Our upper extremity robot has the ability to enable a strict application of motor learning principles known as stroke rehabilitation paradigms [1317], which makes functional restoration by promoting neural plasticity and reorganization [18, 19]. Meanwhile, it makes provision of real-time sensory feedback and quantitative feedback for the participant correcting her/his movement and which is indispensable for impairment restoration [20]. Furthermore, center-out reaching of peripheral targets aimed at improving the coordination between shoulder and elbow achieves the goal-directed movement [21] during highly intensive training. The novel concept of closed-loop rehabilitation model of “central-peripheral-central” [22] is embodied during the robot-assisted rehabilitation process. Therefore, the rigorous application of motor learning principles, the goal-directed game, and the feedbacks described above make a promotion of active participation by stroke survivors, even in the passive teaching training for severely impaired [23].

2.1. Dynamic Model Analysis of Human-Robot System

Figure 2 shows the simplified human-robot coupling dynamical model in the polar coordinate system. stands for the acceleration of gravity; represents the mass of shoulder module of robot and the shoulder of the patient. is the length from the shoulder rotation center to center of mass, is the length of upper arm of robot, and is the shoulder angle. In the same way, , , , and represent the same values of the elbow joint.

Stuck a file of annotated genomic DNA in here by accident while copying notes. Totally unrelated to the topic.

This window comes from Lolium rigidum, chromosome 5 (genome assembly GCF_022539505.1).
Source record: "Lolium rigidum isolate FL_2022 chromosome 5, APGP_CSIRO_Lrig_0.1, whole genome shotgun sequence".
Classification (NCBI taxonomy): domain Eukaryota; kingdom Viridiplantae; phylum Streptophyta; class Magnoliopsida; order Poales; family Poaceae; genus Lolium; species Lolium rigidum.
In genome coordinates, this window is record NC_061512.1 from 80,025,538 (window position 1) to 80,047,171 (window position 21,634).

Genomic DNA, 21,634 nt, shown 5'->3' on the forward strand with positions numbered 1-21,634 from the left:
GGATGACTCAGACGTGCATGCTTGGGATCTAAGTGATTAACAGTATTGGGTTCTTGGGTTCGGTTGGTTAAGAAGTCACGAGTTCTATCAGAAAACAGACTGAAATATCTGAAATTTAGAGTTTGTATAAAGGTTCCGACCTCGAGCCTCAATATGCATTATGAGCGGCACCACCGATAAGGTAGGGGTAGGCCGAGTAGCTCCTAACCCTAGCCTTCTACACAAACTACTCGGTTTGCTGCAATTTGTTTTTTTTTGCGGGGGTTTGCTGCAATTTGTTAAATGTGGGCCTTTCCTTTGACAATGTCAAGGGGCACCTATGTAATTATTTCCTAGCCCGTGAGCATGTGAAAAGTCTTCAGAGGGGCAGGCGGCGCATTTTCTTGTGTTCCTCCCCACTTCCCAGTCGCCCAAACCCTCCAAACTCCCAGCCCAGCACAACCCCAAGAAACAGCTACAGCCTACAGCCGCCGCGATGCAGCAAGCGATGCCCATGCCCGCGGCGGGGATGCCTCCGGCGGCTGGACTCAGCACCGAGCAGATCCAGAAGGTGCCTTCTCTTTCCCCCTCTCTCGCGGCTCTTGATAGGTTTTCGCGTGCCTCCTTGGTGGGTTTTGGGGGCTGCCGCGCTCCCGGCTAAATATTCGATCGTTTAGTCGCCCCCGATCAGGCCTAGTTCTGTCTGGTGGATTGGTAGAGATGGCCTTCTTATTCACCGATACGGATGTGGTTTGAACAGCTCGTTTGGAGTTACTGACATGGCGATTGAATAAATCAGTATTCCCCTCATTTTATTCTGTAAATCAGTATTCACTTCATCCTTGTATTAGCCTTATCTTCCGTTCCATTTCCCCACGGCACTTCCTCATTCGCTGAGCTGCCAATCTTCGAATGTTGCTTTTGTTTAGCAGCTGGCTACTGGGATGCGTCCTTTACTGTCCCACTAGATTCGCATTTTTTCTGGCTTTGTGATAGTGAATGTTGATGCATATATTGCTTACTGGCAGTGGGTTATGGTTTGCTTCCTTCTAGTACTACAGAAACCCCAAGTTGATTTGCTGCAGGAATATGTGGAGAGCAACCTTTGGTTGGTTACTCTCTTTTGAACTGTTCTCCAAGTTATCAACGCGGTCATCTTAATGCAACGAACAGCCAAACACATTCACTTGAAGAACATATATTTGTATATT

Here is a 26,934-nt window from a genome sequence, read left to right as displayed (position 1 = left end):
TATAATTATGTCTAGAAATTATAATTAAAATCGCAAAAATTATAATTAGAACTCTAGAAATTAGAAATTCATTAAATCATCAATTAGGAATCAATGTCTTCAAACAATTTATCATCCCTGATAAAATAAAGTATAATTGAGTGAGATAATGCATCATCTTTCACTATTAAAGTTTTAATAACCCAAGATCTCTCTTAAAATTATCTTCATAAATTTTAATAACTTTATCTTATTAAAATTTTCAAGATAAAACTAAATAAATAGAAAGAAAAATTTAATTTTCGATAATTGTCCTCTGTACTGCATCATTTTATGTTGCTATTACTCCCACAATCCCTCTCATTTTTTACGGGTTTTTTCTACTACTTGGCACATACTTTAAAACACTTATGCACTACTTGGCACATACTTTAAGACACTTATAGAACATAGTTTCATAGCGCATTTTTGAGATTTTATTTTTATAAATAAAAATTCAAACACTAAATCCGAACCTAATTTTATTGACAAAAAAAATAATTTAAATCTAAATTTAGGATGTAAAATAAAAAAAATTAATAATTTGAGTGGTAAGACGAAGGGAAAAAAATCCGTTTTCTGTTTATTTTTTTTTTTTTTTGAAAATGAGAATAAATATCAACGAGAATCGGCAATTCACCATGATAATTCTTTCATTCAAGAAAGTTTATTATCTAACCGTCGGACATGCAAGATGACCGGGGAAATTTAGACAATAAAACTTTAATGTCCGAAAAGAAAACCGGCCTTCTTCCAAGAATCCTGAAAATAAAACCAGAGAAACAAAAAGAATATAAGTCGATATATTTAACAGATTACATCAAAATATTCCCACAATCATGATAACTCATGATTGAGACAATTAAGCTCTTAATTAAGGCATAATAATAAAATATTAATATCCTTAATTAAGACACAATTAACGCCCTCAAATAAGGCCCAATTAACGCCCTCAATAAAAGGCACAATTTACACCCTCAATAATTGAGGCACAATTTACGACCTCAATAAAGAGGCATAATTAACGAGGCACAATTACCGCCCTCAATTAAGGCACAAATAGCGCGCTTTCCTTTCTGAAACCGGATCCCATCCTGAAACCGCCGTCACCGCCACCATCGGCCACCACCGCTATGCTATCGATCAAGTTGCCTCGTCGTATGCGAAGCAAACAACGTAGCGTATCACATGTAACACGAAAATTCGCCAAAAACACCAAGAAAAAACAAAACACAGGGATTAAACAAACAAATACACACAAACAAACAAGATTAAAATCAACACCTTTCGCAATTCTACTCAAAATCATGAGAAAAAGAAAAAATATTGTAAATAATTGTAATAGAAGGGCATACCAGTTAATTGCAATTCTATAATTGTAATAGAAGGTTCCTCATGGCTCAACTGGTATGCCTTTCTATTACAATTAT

According to the Lagrange method, the above dynamic model could be analyzed and presented in mathematical expression as the following equation:

and represent the driving moment of the shoulder and elbow, respectively.

2.2. Torque Controller

The torque control based on the position control is the global scheme of a robot controller. The robot completes the tracking of desired trajectory by introducing the feedforward controller and enhancing with a proportional differential controller. The Lagrange method-based human-robot coupling dynamical model in equation (1) is rewritten as where is the joint torque vector, is the joint angular position vector, is the inertia matrix, is the Coriolis force matrix, is the grabity vector, is the viscous friction vector, and is the dynamic friction vector. is the torque generated by the motor; is the interaction torque vector.

The scheme of proportional differential based on trajectory tracking controller is shown in Figure 3. According to the control scheme, we propose the control law as where , , and and are proportional and differential coefficients of the proportional differential controller; the inverse dynamic term, , is calculated by equation ((1)) and is the theoretical torque only. Since the torque control could enhance the smoothness significantly, it is essential to discuss the actual robot system. However, the actual robot system is determined by the frictions and in equation (2), which achieve the effects of torque control.